The election generated a lot of talk about division in the community. Since our editorial page serves as a high profile waypoint for airing out public opinion and commentary, some have pointed the accusatory finger at the newspaper. A couple of letter writers have even gone so far as to blame the newspaper and its publisher for creating the division.
The notion that Juneau Empire editorials or letters to the editor are responsible for broadening the divide is a bit presumptuous. But let's move past the "shoot the messenger" mentality of those who don't like the message and examine what is at the core of our discord.
It is human nature to seek balance, harmony and order in our world. It is also human nature to press for acceptance of our own reasoning, beliefs and ideals and challenge those who disagree with us. This latter point can be taken as destructive or constructive. It all depends upon which side of a particular issue one falls.
Juneau is a vibrant community, full of articulate, passionate, active people representing the entire spectrum of beliefs and values. It is safe to say those who choose to engage in public discourse tend to be more passionate and strident in their views, while the majority of us quietly go about our lives, choosing for whatever reason not to participate.
Juneau as a community has demonstrated over the years that there are some issues that always have resisted consensus. The community also has proven that it can be solidly united. The events of Sept. 11 brought us together in our grief and our willingness to reach out and help.
Whenever the capital movers raised their flag, Junueauites put aside their differences and dutifully worked together to fend off the challenge. This time around the threat is greater and we have a wider disparity of ideas on how to accomplish the goal.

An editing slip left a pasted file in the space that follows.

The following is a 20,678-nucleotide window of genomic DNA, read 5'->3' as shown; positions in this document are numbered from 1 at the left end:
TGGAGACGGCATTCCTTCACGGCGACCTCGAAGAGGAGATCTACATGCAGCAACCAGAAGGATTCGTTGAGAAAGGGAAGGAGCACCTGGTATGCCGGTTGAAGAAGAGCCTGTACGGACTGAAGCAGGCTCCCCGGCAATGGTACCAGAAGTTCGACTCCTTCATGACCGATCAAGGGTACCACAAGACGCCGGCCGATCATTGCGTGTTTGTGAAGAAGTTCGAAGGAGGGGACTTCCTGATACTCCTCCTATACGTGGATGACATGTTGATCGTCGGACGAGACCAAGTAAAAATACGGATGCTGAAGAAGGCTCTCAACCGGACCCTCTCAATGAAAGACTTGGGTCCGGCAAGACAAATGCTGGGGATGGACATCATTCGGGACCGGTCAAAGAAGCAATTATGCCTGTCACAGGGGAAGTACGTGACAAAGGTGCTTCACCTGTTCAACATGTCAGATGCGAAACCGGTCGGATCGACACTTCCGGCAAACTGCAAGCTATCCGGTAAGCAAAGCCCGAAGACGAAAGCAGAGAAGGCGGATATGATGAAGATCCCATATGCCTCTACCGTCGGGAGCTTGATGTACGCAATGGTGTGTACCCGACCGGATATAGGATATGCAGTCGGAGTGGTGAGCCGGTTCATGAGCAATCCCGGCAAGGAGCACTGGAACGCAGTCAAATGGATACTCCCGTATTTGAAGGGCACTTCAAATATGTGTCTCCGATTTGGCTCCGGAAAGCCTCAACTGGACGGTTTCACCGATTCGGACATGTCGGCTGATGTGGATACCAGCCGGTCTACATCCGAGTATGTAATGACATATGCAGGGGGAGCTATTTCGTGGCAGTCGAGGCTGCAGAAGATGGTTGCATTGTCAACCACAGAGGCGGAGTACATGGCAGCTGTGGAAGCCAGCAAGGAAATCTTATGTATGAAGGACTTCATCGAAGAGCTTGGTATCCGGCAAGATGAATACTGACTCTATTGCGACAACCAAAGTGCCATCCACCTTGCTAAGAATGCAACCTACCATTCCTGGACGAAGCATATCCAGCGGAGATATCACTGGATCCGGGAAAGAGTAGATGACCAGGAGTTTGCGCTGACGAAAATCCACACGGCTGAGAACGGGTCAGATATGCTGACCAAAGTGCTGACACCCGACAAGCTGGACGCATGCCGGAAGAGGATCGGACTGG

Lately we have seen a barrage of letters, some for and against war, for and against the road, some pitting the government sector against the business community, letters taking the opposing views of growth and development vs. environmental constraint as well as the predictable raft of politically charged letters.
All of the Assembly candidates campaigned on the pledge to unite community. The promise to bring the community together was also a central theme in the election a year ago.
We can accept that there will be certain things Juneau can unite behind. In a broader sense, we must also accept and appreciate the rich diversity that exists in our community. If we are to be "united" as a community, we may want to look at this ideal in the same context as we view our nation as a union of vastly different states. Our local political and philosophical subdivisions are strong, but that doesn't mean we can't build consensus in a constructive way.
The topic of the community divide was discussed at this week's Citizens Editorial Advisory Board meeting. One board member remarked that our board is a good microcosm of the community and represents a rich diversity of opinion. As such, the joining of these varied personalities produced a broad range of ideas in a very civilized and orderly discussion.
One board member stated that the Empire was fanning the flames and fostering the division in our community, adding that the mentality seems to be "if you are not 100 percent with us, you are against us." Another member said that the exchange in the newspaper was not divisive at all, but that the wide range of views and feelings aired in the newspaper was a healthy and constructive way to gauge what people are thinking, and weigh the pros and cons of an issue.
Another member stated that the strong opinions presented by letter writers are helpful to the silent majority, giving them a better understanding of the issues, which will aid them in forming their own opinions.
The discussion arrived at the consensus that the Empire should encourage letter writers to elevate the quality of the exchange in the newspaper.
We consider ourselves fortunate to publish a newspaper in a community that is so alive with ideas and energy. We urge all who write letters to the editor to strive for civility by taking time to think before you write, be concise, reason through the points to be made in support of your view, and avoid the use of personal jabs to drive a point as this tends to degrade the value of the message. This is also good advice for yours truly.
This does not mean, however, that public figures are immune from scrutiny and won't be held accountable for their actions. "A free press is the essential protagonist in the never-ending battle to protect free speech, free thought and freedom to live." Kurt Wimmer, lawyer, 2000.